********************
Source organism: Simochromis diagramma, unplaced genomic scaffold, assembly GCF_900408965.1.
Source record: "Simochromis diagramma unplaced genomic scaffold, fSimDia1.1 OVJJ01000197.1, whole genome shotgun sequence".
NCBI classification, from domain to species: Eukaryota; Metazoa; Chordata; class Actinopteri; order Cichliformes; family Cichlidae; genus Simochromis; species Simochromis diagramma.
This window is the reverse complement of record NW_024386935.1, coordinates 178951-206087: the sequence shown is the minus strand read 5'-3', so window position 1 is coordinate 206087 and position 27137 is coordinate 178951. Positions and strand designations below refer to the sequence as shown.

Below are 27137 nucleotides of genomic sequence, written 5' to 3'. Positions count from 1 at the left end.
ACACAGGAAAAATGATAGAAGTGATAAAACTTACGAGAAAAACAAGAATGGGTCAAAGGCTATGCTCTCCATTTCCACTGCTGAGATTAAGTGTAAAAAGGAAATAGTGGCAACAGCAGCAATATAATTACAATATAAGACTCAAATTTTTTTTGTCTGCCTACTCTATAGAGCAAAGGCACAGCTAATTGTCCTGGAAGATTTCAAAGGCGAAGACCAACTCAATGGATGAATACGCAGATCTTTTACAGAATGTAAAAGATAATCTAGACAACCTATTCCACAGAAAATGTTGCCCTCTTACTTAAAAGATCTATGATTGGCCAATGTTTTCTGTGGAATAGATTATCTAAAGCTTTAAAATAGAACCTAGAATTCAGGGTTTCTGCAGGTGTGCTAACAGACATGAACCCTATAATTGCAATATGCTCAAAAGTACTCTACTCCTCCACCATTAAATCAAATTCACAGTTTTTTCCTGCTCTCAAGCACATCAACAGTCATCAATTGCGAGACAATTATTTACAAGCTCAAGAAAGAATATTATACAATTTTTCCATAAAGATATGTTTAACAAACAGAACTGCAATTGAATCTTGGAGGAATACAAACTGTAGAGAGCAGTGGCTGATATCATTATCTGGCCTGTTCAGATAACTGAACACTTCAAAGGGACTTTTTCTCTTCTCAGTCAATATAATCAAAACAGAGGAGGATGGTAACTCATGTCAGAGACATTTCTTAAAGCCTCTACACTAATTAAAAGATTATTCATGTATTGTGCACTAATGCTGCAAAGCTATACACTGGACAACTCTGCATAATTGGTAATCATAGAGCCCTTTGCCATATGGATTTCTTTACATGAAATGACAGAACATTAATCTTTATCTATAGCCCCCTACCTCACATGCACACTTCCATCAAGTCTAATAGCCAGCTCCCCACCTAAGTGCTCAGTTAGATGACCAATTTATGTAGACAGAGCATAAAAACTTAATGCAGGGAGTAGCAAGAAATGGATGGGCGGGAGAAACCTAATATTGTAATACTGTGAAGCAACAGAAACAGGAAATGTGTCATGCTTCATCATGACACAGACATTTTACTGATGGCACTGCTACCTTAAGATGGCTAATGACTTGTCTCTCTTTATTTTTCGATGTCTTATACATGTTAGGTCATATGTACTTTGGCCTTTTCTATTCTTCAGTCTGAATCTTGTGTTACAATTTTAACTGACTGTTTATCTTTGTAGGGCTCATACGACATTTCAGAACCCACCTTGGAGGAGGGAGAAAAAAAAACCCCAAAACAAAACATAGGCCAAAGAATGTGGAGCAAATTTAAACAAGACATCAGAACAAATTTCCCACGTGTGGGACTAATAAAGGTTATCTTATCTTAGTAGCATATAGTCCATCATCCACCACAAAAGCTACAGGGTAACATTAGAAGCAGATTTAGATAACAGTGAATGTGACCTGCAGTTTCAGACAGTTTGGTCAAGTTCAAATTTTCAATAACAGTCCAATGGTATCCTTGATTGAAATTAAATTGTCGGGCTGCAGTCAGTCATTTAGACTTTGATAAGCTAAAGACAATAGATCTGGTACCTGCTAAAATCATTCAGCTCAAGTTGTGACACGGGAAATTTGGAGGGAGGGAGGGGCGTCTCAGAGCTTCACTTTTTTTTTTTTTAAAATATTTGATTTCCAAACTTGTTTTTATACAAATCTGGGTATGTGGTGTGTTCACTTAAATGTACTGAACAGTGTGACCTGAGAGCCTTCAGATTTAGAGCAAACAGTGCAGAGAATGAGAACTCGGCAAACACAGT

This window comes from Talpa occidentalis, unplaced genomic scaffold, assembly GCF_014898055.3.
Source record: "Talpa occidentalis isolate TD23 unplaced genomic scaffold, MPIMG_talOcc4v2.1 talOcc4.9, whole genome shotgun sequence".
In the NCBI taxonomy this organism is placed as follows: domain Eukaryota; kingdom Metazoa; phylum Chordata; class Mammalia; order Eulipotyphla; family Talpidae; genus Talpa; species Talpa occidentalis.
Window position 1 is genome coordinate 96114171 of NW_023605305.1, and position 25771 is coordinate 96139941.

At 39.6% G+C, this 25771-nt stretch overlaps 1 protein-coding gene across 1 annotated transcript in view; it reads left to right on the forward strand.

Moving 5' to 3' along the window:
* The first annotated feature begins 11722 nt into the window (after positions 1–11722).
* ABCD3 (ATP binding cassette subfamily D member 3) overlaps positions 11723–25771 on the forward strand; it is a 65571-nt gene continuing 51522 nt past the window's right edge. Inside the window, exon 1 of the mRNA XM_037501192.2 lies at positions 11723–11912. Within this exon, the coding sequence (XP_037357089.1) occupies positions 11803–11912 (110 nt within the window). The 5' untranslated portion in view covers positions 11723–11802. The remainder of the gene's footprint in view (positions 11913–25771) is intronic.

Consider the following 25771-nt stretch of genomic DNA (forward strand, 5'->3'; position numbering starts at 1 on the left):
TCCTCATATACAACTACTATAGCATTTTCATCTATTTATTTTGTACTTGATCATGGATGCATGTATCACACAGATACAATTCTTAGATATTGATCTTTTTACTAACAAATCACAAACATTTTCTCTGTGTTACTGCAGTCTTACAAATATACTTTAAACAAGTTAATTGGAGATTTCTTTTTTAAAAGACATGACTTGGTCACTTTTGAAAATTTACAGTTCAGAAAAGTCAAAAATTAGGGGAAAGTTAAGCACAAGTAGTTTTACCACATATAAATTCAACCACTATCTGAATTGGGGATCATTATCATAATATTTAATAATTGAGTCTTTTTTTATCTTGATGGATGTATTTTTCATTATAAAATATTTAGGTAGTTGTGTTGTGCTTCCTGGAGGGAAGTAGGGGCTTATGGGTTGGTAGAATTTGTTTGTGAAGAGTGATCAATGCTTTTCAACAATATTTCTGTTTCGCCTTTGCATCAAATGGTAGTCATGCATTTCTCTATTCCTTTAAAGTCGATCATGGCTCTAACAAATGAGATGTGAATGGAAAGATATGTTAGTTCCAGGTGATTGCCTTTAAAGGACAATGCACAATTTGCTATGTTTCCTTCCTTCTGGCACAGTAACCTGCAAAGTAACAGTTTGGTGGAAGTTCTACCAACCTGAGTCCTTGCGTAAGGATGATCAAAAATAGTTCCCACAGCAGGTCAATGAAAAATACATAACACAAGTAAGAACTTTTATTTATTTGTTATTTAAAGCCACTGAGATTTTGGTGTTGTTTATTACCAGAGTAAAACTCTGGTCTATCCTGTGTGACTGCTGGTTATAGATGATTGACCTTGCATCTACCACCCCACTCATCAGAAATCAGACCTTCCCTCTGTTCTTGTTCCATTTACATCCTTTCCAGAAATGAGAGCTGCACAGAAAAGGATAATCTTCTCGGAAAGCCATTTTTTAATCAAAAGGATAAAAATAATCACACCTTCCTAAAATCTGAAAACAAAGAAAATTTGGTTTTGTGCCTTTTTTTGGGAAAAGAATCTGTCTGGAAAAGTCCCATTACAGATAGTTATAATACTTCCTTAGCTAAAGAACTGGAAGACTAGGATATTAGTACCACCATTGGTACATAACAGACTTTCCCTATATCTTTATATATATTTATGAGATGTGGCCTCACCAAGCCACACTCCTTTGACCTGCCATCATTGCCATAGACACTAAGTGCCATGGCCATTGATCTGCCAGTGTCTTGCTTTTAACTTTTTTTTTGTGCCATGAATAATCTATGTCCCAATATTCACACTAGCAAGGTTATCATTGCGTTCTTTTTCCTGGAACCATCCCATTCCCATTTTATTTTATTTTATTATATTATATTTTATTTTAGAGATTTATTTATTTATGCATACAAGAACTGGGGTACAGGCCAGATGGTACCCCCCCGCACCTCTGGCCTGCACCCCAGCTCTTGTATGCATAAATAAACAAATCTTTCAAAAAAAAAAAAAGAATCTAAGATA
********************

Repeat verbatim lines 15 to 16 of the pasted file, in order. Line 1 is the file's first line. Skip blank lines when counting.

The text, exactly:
Consider the following 25771-nt stretch of genomic DNA (forward strand, 5'->3'; position numbering starts at 1 on the left):
TCCTCATATACAACTACTATAGCATTTTCATCTATTTATTTTGTACTTGATCATGGATGCATGTATCACACAGATACAATTCTTAGATATTGATCTTTTTACTAACAAATCACAAACATTTTCTCTGTGTTACTGCAGTCTTACAAATATACTTTAAACAAGTTAATTGGAGATTTCTTTTTTAAAAGACATGACTTGGTCACTTTTGAAAATTTACAGTTCAGAAAAGTCAAAAATTAGGGGAAAGTTAAGCACAAGTAGTTTTACCACATATAAATTCAACCACTATCTGAATTGGGGATCATTATCATAATATTTAATAATTGAGTCTTTTTTTATCTTGATGGATGTATTTTTCATTATAAAATATTTAGGTAGTTGTGTTGTGCTTCCTGGAGGGAAGTAGGGGCTTATGGGTTGGTAGAATTTGTTTGTGAAGAGTGATCAATGCTTTTCAACAATATTTCTGTTTCGCCTTTGCATCAAATGGTAGTCATGCATTTCTCTATTCCTTTAAAGTCGATCATGGCTCTAACAAATGAGATGTGAATGGAAAGATATGTTAGTTCCAGGTGATTGCCTTTAAAGGACAATGCACAATTTGCTATGTTTCCTTCCTTCTGGCACAGTAACCTGCAAAGTAACAGTTTGGTGGAAGTTCTACCAACCTGAGTCCTTGCGTAAGGATGATCAAAAATAGTTCCCACAGCAGGTCAATGAAAAATACATAACACAAGTAAGAACTTTTATTTATTTGTTATTTAAAGCCACTGAGATTTTGGTGTTGTTTATTACCAGAGTAAAACTCTGGTCTATCCTGTGTGACTGCTGGTTATAGATGATTGACCTTGCATCTACCACCCCACTCATCAGAAATCAGACCTTCCCTCTGTTCTTGTTCCATTTACATCCTTTCCAGAAATGAGAGCTGCACAGAAAAGGATAATCTTCTCGGAAAGCCATTTTTTAATCAAAAGGATAAAAATAATCACACCTTCCTAAAATCTGAAAACAAAGAAAATTTGGTTTTGTGCCTTTTTTTGGGAAAAGAATCTGTCTGGAAAAGTCCCATTACAGATAGTTATAATACTTCCTTAGCTAAAGAACTGGAAGACTAGGATATTAGTACCACCATTGGTACATAACAGACTTTCCCTATATCTTTATATATATTTATGAGATGTGGCCTCACCAAGCCACACTCCTTTGACCTGCCATCATTGCCATAGACACTAAGTGCCATGGCCATTGATCTGCCAGTGTCTTGCTTTTAACTTTTTTTTTGTGCCATGAATAATCTATGTCCCAATATTCACACTAGCAAGGTTATCATTGCGTTCTTTTTCCTGGAACCATCCCATTCCCATTTTATTTTATTTTATTATATTATATTTTATTTTAGAGATTTATTTATTTATGCATACAAGAACTGGGGTACAGGCCAGATGGTACCCCCCCGCACCTCTGGCCTGCACCCCAGCTCTTGTATGCATAAATAAACAAATCTTTCAAAAAAAAAAAAAGAATCTAAGATA